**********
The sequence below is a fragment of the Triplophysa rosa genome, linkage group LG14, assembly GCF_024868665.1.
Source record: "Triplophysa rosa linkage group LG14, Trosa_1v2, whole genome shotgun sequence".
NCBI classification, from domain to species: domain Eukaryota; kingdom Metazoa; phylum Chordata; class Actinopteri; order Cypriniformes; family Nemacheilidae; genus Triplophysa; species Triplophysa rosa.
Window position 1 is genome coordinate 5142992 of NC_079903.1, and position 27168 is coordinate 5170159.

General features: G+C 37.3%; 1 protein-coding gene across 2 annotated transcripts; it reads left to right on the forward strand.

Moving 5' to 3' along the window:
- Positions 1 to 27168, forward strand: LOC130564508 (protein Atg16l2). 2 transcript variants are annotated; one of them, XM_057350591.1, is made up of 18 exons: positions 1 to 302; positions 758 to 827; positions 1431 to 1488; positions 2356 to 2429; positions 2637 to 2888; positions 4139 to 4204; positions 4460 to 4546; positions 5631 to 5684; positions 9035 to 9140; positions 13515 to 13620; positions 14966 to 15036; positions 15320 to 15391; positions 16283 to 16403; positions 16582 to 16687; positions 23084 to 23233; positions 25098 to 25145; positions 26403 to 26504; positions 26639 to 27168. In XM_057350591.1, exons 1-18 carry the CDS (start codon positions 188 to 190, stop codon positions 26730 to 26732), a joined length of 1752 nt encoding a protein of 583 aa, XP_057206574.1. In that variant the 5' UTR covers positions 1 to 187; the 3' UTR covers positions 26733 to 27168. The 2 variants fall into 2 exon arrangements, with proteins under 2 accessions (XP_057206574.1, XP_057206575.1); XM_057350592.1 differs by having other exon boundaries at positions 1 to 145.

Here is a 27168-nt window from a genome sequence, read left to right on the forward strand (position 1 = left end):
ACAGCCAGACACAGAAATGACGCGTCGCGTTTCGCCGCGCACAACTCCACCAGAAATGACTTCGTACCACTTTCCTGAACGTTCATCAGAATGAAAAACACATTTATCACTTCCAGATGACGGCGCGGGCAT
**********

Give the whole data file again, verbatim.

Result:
The sequence below is a fragment of the Triplophysa rosa genome, linkage group LG14, assembly GCF_024868665.1.
Source record: "Triplophysa rosa linkage group LG14, Trosa_1v2, whole genome shotgun sequence".
NCBI classification, from domain to species: domain Eukaryota; kingdom Metazoa; phylum Chordata; class Actinopteri; order Cypriniformes; family Nemacheilidae; genus Triplophysa; species Triplophysa rosa.
Window position 1 is genome coordinate 5142992 of NC_079903.1, and position 27168 is coordinate 5170159.

General features: G+C 37.3%; 1 protein-coding gene across 2 annotated transcripts; it reads left to right on the forward strand.

Moving 5' to 3' along the window:
- Positions 1 to 27168, forward strand: LOC130564508 (protein Atg16l2). 2 transcript variants are annotated; one of them, XM_057350591.1, is made up of 18 exons: positions 1 to 302; positions 758 to 827; positions 1431 to 1488; positions 2356 to 2429; positions 2637 to 2888; positions 4139 to 4204; positions 4460 to 4546; positions 5631 to 5684; positions 9035 to 9140; positions 13515 to 13620; positions 14966 to 15036; positions 15320 to 15391; positions 16283 to 16403; positions 16582 to 16687; positions 23084 to 23233; positions 25098 to 25145; positions 26403 to 26504; positions 26639 to 27168. In XM_057350591.1, exons 1-18 carry the CDS (start codon positions 188 to 190, stop codon positions 26730 to 26732), a joined length of 1752 nt encoding a protein of 583 aa, XP_057206574.1. In that variant the 5' UTR covers positions 1 to 187; the 3' UTR covers positions 26733 to 27168. The 2 variants fall into 2 exon arrangements, with proteins under 2 accessions (XP_057206574.1, XP_057206575.1); XM_057350592.1 differs by having other exon boundaries at positions 1 to 145.

Here is a 27168-nt window from a genome sequence, read left to right on the forward strand (position 1 = left end):
ACAGCCAGACACAGAAATGACGCGTCGCGTTTCGCCGCGCACAACTCCACCAGAAATGACTTCGTACCACTTTCCTGAACGTTCATCAGAATGAAAAACACATTTATCACTTCCAGATGACGGCGCGGGCAT